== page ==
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Old 01-21-2005, 10:53 AM   #51
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You don't need a recipe for pasties, you just put stew in a pastry, fold in in half, and bake it. That's what they did in the old days. Mrs Jones' tasted different from Mrs Smith's. In January you had a completely different flavor than in June, and different yet than in September. I'd be willing to bet that someone threw my split pea soup into a pie crust and gave it to her husband to take to work one day.
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Old 01-21-2005, 06:39 PM   #52
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The sweet and savoury sort of a pasty originated in Bedfordshire (in England) and was called a 'Clanger'.

The honour of where pasties were invented has been a matter of friendly rivalry between Cornwall and Devon for centuries - Devonians call them Oggies!

(I put this information on the thread started about pasties by PABaker in one of the other fora - so apologies to those of you who are reading it for the second time!)
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Old 01-21-2005, 11:11 PM   #53
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This is one of those things you shouldn't use a recipe for. The idea is that you have a great stew for dinner ... be it plain old beef stew, poor man's soup, or coq au vin (chicken stew). Then you put the leftovers in a pie crust. Ta Da!!!!
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Old 01-22-2005, 08:59 AM   #54
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Claire: It's true that you can fill these things with virtually anything. In fact, we have a pizza place in my home town that made their name making pizza pasties. However, in the U.P, the traditional pastie is made like this:
1 lb. very coarsly ground beef
1 large onion, diced
1 cup diced potato
1/2 cup diced rutabega
1/2 cup sliced carrot (optional)
2 stalks celery, sliced
three cloves garlic, minced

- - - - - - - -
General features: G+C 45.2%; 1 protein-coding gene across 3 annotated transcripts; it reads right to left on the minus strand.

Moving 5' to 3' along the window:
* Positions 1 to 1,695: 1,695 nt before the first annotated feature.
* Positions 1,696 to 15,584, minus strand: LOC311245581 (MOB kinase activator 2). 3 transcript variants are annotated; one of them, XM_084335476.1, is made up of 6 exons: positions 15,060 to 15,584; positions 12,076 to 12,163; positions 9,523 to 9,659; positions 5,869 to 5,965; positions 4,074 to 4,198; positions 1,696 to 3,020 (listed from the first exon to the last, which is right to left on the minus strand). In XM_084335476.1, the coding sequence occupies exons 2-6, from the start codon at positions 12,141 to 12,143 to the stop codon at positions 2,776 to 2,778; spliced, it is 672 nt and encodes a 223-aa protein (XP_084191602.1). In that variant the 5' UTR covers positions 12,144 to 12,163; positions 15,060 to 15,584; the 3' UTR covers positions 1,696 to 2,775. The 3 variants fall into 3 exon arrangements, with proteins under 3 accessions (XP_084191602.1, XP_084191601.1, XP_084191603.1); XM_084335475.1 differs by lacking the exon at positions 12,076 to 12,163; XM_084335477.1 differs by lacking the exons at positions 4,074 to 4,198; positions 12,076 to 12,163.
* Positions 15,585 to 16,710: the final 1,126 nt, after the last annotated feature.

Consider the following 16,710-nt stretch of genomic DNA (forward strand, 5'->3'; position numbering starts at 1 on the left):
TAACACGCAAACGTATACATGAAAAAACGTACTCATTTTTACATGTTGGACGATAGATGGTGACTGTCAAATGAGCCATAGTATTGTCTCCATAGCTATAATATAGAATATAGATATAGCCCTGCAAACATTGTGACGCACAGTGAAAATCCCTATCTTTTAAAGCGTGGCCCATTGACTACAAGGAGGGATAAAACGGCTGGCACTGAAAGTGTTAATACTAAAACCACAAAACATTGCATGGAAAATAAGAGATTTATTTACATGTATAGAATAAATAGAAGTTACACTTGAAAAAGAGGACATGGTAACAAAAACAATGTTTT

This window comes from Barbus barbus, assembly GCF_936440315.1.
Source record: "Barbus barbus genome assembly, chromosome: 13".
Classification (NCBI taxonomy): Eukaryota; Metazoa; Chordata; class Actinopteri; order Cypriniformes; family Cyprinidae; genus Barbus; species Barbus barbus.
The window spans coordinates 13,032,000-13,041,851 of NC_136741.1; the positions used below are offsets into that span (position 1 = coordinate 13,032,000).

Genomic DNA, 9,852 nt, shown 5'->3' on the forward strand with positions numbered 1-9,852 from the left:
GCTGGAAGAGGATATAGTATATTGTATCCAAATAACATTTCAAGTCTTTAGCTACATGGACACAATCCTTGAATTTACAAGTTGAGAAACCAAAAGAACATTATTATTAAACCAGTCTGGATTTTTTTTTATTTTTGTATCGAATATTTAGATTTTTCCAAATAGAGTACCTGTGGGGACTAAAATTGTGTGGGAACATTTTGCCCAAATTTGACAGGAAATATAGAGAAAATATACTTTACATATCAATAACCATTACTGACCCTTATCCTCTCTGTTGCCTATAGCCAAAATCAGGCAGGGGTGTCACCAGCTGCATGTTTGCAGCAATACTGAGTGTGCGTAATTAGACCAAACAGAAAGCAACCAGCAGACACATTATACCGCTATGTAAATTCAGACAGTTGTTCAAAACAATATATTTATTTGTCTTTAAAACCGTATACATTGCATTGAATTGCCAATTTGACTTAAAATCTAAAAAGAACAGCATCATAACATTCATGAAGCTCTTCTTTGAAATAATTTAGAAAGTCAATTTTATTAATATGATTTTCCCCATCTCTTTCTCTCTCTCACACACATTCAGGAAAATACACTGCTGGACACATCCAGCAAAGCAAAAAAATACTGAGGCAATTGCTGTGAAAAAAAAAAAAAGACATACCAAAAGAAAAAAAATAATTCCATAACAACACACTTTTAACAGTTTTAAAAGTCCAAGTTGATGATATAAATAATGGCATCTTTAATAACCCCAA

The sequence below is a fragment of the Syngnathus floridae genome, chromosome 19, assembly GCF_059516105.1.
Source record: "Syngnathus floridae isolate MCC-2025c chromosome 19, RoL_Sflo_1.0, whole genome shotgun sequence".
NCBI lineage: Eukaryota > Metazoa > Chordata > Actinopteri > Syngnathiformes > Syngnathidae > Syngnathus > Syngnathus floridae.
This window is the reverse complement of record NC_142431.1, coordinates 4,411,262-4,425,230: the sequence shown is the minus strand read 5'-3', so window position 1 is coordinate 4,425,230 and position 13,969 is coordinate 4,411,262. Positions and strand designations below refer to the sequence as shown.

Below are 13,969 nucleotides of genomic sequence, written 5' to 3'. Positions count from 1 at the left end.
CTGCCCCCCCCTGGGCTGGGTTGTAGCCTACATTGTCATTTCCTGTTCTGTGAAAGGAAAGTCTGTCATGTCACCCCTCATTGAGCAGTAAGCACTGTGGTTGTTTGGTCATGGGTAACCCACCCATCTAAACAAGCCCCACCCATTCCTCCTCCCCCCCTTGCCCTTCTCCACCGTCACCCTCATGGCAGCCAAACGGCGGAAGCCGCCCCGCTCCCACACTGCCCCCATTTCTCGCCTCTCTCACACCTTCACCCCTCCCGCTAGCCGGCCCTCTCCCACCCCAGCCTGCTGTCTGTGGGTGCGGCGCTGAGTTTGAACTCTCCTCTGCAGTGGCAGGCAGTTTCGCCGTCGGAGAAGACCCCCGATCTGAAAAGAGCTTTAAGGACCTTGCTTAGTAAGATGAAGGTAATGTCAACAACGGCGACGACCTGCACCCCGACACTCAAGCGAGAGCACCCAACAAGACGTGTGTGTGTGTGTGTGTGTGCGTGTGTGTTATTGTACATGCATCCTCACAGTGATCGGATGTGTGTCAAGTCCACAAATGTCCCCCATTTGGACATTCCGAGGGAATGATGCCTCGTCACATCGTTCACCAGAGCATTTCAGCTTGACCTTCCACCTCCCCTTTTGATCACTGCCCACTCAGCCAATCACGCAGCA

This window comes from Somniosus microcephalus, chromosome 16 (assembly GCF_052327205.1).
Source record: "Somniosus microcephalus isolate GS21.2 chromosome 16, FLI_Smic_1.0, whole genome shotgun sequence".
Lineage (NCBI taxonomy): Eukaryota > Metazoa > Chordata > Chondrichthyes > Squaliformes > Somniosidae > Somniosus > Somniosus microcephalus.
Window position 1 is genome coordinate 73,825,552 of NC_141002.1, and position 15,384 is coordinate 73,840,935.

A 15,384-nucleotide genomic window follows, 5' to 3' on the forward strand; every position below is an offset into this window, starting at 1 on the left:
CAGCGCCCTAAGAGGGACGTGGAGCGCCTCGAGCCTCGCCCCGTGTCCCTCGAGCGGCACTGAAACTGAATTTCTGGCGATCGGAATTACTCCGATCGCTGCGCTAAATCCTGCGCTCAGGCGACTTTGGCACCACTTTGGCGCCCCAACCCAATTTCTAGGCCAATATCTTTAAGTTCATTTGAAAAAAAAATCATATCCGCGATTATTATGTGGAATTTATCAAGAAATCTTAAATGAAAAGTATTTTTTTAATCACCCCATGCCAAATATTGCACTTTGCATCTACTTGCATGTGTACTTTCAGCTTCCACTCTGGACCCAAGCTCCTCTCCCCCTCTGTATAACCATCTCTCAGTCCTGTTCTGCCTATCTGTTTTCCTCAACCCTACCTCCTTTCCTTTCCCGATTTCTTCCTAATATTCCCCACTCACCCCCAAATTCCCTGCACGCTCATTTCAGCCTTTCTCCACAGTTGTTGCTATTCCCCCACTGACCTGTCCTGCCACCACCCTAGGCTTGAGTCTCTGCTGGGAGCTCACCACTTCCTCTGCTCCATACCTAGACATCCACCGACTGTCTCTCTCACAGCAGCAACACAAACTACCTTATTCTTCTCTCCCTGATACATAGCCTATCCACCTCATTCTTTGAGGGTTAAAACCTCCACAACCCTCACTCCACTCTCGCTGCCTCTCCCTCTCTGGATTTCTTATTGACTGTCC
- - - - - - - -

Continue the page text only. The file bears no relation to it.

1/2 stick (about 3 tbs.) butter
1/2 recipe single pie crust per person

Brown the ground beef, onion, and garlic in a lightly oiled heavy pan. While the beef is cooking, place the veggies into a pot of boiling water and cook for no more than ten minutes.

Drain the ground beef; drain the veggies, combine together with the butter. Correct the seasoning with salt and pepper.

Let cool a little. Roll the pie crust halves into nin-inch circles. Spoon filling onto one side and fold the other over the top. Roll the outer edges inward to form a kind of handle. Poke a few vent holes in the top and bake for about 30 minutes in a 375' overn until the crust is browned to your liking.

Serve with beef gravy (thickened with a roux), or catsup, or both, and with a glass of very cold milk, or better yet, a tofu/banana/straberry smoothie.

Yum :D

This is comfort food at its best and is not for someone who has to watch their carbs or calories, which is why I make them about once a year.

Seeeeeeya; Goodweed of the North
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Old 01-24-2005, 04:11 PM   #55
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dinty moore beef stew
budweiser
cheeseburgers
fish sticks
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Old 01-24-2005, 04:45 PM   #56
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Did anyone mention crab cakes?
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Old 01-24-2005, 07:12 PM   #57
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Quote:
Originally Posted by Bangbang
Did anyone mention crab cakes?
That's a great one, Bang! Talk about variations and opinions on what is the "right" recipe and technique!
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Old 01-24-2005, 09:01 PM   #58
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Humm Lugaru - guess it's tough to define "American" food since it's as regional as "Mexican" food.
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Old 01-25-2005, 06:51 PM   #59
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Quote:
Originally Posted by Lugaru
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Originally Posted by norgeskog
If you want authentic American food, need to go to the Native Americans who were here first. THe other foods in this country are merely adaptations of the European or country of origin of those who immigrated here and settled, then took their culinary habits and used native food items to enhance them.
That's one of the subjects I have always been very curius about yet know nothing of. The girl I dated for the longest time has exactly half Cherokee but grew up eating canned and boxed food so knew nothing of native cooking. And it's something I've never seen a special, book or article about.

Do you know of any good resources for native and naitive inspired cooking?
There is a Native American Culinary Institute on line, they are not well organized but some recipes and ingredients there. Google Native American Foods and see what you get. I was surprised.
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Old 01-25-2005, 07:57 PM   #60
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wings and beer.
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